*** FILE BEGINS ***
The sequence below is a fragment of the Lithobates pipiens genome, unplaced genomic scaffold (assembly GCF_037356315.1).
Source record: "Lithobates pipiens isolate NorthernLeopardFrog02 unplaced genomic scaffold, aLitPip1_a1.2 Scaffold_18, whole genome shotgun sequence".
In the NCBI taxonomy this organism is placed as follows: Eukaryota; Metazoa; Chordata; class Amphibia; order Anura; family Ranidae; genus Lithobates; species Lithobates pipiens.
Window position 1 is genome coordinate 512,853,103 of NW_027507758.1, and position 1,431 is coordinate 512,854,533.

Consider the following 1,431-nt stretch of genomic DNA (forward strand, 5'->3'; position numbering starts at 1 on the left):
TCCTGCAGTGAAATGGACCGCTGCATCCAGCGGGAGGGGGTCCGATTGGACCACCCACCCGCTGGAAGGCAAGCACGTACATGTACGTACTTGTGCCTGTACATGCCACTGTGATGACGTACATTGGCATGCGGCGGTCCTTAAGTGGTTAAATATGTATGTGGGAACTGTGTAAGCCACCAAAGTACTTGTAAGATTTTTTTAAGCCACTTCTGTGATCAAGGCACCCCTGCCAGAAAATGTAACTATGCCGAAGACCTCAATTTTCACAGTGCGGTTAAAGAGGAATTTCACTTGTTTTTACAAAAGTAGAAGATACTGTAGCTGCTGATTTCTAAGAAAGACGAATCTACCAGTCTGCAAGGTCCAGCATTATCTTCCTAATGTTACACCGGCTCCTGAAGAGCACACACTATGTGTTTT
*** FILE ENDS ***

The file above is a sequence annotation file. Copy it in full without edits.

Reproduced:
The sequence below is a fragment of the Lithobates pipiens genome, unplaced genomic scaffold (assembly GCF_037356315.1).
Source record: "Lithobates pipiens isolate NorthernLeopardFrog02 unplaced genomic scaffold, aLitPip1_a1.2 Scaffold_18, whole genome shotgun sequence".
In the NCBI taxonomy this organism is placed as follows: Eukaryota; Metazoa; Chordata; class Amphibia; order Anura; family Ranidae; genus Lithobates; species Lithobates pipiens.
Window position 1 is genome coordinate 512,853,103 of NW_027507758.1, and position 1,431 is coordinate 512,854,533.

Consider the following 1,431-nt stretch of genomic DNA (forward strand, 5'->3'; position numbering starts at 1 on the left):
TCCTGCAGTGAAATGGACCGCTGCATCCAGCGGGAGGGGGTCCGATTGGACCACCCACCCGCTGGAAGGCAAGCACGTACATGTACGTACTTGTGCCTGTACATGCCACTGTGATGACGTACATTGGCATGCGGCGGTCCTTAAGTGGTTAAATATGTATGTGGGAACTGTGTAAGCCACCAAAGTACTTGTAAGATTTTTTTAAGCCACTTCTGTGATCAAGGCACCCCTGCCAGAAAATGTAACTATGCCGAAGACCTCAATTTTCACAGTGCGGTTAAAGAGGAATTTCACTTGTTTTTACAAAAGTAGAAGATACTGTAGCTGCTGATTTCTAAGAAAGACGAATCTACCAGTCTGCAAGGTCCAGCATTATCTTCCTAATGTTACACCGGCTCCTGAAGAGCACACACTATGTGTTTT